Rome is rich in fascinating sights. The city boasts legendary art and architecture, breathtaking ancient ruins, world-class museums, and a huge array of shops, boutiques, and markets. Quite simply, there’s just too much to see on one trip. So, if you’re returning to the Eternal City – and have likely already seen the most famous attractions such as the Colosseum, Vatican, and Trevi Fountain – then it’s time to dive a little deeper into the city’s heritage. Here are some of our favorite attractions for repeat visitors, spots you may have missed first time around.
The favorite museum of many a local, Centrale Montemartini earns high praise for its unique setting and design. Once a public power plant, the space now hosts a number of Greek and Roman sculptures from the collection of the Capitoline Museums. Marble sculptures stand proud among turbines, engines, and other post-industrial machinery, giving visitors a glimpse into two very different time periods in Roman history. Perfectly sized, Centrale Montemartini can be easily explored in an hour without the sensory overload that often comes from larger, loftier museums.
© Gerdy Ling/Flickr
Villa Doria Pamphili
Most first-time visitors to Rome visit the landscaped gardens of Villa Borghese near Piazza del Popolo but few travelers make it to the expansive Villa Doria Pamphili, even on their second and third trips to the city. The 184-hectare park was the residence of the noble Pamphili family until it was acquired by the Italian state in the 1950s – its now a verdant retreat and favorite hangout with Romans. The park is separated into two parts: the west section is wilder and less manicured – though still ideal for a picnic or ball game – while the east side boasts fountains, a restaurant, and a beautiful 17th-century villa with geometric garden. You’ll also find Vivi Bistrot here near the entrance of the park, a delightful restaurant where you can dine al fresco while enjoying the peaceful setting.
Renaissance painter and architect, Raffaello Sanzio di Urbino – better known simply as Raphael – created a number of works in Rome. The most famous are his frescoes in the Vatican Museums, like the renowned School of Athens which is seen by thousands of visitors every day. Raphael’s frescoes at Villa Farnesina, however, are often overlooked by tourists, making this one of the most underappreciated attractions in the city. At this Renaissance villa, visitors can admire Raphael’s Triumph of Galatea and the Loggia of Cupid and Psyche without jostling for elbow room in the crowds.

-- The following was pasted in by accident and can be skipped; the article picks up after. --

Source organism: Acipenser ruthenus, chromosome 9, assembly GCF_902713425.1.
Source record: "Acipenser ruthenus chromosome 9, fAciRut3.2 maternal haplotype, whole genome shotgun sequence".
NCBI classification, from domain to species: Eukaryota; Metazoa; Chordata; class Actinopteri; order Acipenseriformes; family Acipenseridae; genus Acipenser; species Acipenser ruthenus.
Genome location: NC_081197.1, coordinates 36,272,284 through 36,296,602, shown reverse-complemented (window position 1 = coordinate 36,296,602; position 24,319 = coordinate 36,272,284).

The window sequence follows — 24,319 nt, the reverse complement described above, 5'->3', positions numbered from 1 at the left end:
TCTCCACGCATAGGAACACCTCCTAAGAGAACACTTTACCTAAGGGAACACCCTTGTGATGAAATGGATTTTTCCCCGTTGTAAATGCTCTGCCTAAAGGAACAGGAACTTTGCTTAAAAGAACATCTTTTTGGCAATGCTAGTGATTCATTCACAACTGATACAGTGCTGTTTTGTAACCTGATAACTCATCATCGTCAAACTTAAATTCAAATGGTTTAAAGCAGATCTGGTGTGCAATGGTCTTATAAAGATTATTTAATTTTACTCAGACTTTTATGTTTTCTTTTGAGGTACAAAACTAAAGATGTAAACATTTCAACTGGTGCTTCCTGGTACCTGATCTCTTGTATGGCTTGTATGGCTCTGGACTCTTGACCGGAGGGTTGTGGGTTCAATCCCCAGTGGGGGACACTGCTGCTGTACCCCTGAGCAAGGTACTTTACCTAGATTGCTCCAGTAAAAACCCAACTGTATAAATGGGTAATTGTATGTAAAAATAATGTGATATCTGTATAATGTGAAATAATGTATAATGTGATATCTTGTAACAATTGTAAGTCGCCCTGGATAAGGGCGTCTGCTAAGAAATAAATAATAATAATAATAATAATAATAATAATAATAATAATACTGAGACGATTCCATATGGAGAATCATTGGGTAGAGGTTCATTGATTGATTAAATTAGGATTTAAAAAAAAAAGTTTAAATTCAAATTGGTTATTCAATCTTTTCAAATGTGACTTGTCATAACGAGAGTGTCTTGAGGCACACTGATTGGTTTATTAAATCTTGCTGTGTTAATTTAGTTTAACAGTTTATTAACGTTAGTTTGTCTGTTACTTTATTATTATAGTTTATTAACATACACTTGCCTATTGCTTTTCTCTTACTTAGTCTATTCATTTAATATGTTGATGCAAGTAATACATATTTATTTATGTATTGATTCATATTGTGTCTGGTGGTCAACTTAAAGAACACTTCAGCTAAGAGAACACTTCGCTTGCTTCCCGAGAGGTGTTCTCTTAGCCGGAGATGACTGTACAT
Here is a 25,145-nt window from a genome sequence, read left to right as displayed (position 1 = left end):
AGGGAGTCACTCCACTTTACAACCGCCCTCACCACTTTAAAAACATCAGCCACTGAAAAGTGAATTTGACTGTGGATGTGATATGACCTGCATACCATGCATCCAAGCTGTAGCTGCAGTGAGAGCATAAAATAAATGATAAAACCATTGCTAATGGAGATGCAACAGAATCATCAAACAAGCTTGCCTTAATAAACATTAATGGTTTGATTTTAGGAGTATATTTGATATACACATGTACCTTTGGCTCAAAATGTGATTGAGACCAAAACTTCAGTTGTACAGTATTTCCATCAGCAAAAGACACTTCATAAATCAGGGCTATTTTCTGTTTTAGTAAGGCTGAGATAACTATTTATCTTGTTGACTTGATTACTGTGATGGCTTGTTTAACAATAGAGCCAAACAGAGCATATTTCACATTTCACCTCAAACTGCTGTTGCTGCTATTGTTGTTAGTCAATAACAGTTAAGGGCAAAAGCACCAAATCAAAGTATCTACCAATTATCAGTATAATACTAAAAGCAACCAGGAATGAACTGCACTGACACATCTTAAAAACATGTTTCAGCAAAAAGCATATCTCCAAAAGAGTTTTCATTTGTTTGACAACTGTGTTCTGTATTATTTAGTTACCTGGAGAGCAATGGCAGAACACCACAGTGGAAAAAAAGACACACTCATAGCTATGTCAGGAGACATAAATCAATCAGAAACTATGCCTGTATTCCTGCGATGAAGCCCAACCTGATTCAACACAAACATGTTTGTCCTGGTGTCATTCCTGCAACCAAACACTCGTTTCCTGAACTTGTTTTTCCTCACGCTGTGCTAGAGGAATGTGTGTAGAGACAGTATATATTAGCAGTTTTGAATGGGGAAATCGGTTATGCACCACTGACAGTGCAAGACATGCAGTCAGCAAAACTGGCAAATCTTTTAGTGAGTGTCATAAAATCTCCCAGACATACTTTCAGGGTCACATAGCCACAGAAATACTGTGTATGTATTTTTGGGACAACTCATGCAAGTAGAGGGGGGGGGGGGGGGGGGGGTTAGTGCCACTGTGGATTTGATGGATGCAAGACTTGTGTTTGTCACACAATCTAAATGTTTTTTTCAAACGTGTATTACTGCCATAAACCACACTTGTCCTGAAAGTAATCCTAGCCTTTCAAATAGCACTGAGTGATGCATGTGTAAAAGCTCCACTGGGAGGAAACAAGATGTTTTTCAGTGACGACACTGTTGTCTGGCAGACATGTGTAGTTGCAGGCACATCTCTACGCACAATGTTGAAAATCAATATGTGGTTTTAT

Tip: if you’re staying at our Trastevere Terrace, Villa Farnesina is just around corner so there’s no excuse not to visit!
Appian Way Regional Park
Stretching from Rome all the way to Brindisi in Puglia, the Appian Way was one of the ancient empire’s most important roads. Today, a section of the once 600-kilometer road is now part of the Parco dell’Appia Antica and includes an array of historic landmarks, as well as rustic scenery to enjoy. Rent a bicycle and spend a few hours discovering lesser-known monuments like the 5th-century city gate, Porta San Sebastiano, and the Tomb of Cecilia Metella, a wealthy 1st-century noble woman.
Located south of the city center, EUR was extensively remodelled under the regime of Benito Mussolini. The totalitarian ruler chose the neighborhood as the location of the 1942 World’s Fair and commissioned grandiose, Rationalist buildings that projected his idea of a superior, Fascist, Italy. The exhibition never took place due to the outbreak of World War II, but the aesthetic left over from this ambitious period of urban planning is a modern version of ancient Roman grandeur. Nowhere is this more evident than at the dramatic Palazzo della Civiltà Italiana, also known as the Square Colosseum. Stop by for Fendi’s free contemporary art exhibitions in the space.